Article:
New Mexico Connections Academy Virtual Charter Wins Approval on Appeal to Secretary Skandera

Rio Grande Foundation president Paul Gessing, a founding board member of the New Mexico Connections Academy virtual charter school and president of the Rio Grande Foundation, an organization dedicated to increased educational options for New Mexico students, expressed support for the decision saying:

Secretary-designate Skandera has taken an important step on behalf of New Mexico’s children by approving this charter school, the state’s 2nd virtual charter school. As both a founding board member of the New Mexico Connections Academy and a professional supporter of educational options, this is yet another step towards reforming education in New Mexico in a way that will improve student outcomes.

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6 Replies to “New Mexico Connections Academy Virtual Charter Wins Approval on Appeal to Secretary Skandera”

  1. Not having a relationship with N.M. Connections Academy, but advocating the State’s dysfunctional government schools be replaced, revamped or something effective done, I am thrilled that Seceretary Designate Scandera has approved the charter school. The current government schools should be found criminally liable for sentencing the majority of N.M. students to a life of lower level earnings capacity and a less than acceptable quality of life.

  2. The point is not to provide “options” but to provide an education. RFG knows everything about its profit-serving ideology, nothing about public education. In every instance of privatizing a public function in education or health, profits go up and quality goes down.

  3. I would add two points. One, advocates of charter schools, who pretend to care about education, refuse to learn–learn–from experience. So they reveal that their concern is not education, but commercial agendas. Two, charter schools, once they establish their commercial presence, are increasingly difficult to reform or shut down–the very complaints which advocates make about public schools.

    According, coincidentally, a NYT editorial today summarizes the state of affairs long known to concerned educators:

    The charter school movement gained a foothold in American education two decades ago partly by asserting that independently run, publicly financed schools would outperform traditional public schools if they were exempted from onerous regulations. The charter advocates also promised that unlike traditional schools, which were allowed to fail without consequence, charter schools would be rigorously reviewed and shut down when they failed to perform.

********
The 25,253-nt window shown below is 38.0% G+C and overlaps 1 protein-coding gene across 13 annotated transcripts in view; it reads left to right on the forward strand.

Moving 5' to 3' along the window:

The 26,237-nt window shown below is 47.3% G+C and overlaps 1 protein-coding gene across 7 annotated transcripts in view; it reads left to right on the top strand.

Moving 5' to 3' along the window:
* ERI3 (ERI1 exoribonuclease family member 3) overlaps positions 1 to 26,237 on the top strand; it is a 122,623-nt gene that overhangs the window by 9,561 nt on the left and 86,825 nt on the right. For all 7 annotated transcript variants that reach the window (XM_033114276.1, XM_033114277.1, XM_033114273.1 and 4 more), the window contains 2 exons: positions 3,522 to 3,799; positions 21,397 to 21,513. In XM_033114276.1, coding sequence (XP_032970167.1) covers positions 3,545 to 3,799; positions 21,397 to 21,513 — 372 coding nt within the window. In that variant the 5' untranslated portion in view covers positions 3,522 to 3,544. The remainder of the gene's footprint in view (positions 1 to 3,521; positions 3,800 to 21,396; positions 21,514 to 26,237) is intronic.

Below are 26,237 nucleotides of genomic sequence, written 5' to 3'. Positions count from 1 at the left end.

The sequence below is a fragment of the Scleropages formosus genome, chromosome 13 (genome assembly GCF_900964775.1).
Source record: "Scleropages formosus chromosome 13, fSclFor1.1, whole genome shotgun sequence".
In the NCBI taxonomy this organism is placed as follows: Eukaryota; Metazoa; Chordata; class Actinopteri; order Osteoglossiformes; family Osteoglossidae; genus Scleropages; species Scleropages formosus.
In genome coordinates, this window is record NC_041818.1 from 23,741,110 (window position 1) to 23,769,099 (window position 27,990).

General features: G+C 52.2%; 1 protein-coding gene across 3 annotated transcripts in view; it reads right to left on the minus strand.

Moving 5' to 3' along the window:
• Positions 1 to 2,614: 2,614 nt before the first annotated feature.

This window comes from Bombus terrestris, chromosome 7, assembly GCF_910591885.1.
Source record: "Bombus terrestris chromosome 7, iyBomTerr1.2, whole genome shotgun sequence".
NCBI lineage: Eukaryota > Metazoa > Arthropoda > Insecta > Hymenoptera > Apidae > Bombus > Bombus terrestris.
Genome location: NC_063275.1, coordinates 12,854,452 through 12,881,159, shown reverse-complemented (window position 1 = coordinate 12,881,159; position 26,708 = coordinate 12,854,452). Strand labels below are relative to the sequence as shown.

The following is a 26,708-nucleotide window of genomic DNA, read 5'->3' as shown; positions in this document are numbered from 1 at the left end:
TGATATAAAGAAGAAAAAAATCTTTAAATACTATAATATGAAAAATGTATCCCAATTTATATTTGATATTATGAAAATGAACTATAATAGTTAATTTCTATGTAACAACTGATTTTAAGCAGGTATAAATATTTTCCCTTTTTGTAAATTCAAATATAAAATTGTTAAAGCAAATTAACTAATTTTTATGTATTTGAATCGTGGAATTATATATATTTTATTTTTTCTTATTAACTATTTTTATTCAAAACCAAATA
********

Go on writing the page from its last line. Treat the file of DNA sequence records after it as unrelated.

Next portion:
“With thousands of charter schools now operating in 40 states, and more coming online every day, neither of these promises has been kept. Despite a growing number of studies showing that charter schools are generally no better — and often are worse — than their traditional counterparts, the state and local agencies and organizations that grant the charters have been increasingly hesitant to shut down schools, even those that continue to perform abysmally for years on end.

    “If the movement is to maintain its credibility, the charter authorizers must shut down failed schools quickly and limit new charters to the most credible applicants, including operators who have a demonstrated record of success.

    “That is the clear message of continuing analysis from the Center for Research on Education Outcomes at Stanford University, which tracks student performance in 25 states. In 2009, its large-scale study showed that only 17 percent of charter schools provided a better education than traditional schools, and 37 percent actually offered children a worse education.

    “A study released this week by the center suggests that the standards used by the charter authorizers to judge school performance are terribly weak.

    “It debunked the common notion that it takes a long time to tell whether a new school can improve student learning. In fact, the study notes, it is pretty clear after just three years which schools are going to be high performers and which of them will be mediocre.”

  4. Thanks to Paul for his work toward getting NM Connections Academy approved. This sounds like a great option to add for New Mexico schoolchildren.

  5. @Michael Hays:

    > The point is not to provide “options” but to provide an education. RFG knows everything about its profit-serving ideology, nothing about public education. In every instance of privatizing a public function in education or health, profits go up and quality goes down.<

    How much lower can the "quality" of the US-adopted 19th-century Prussian model of public education fall before you feel its abject failure?

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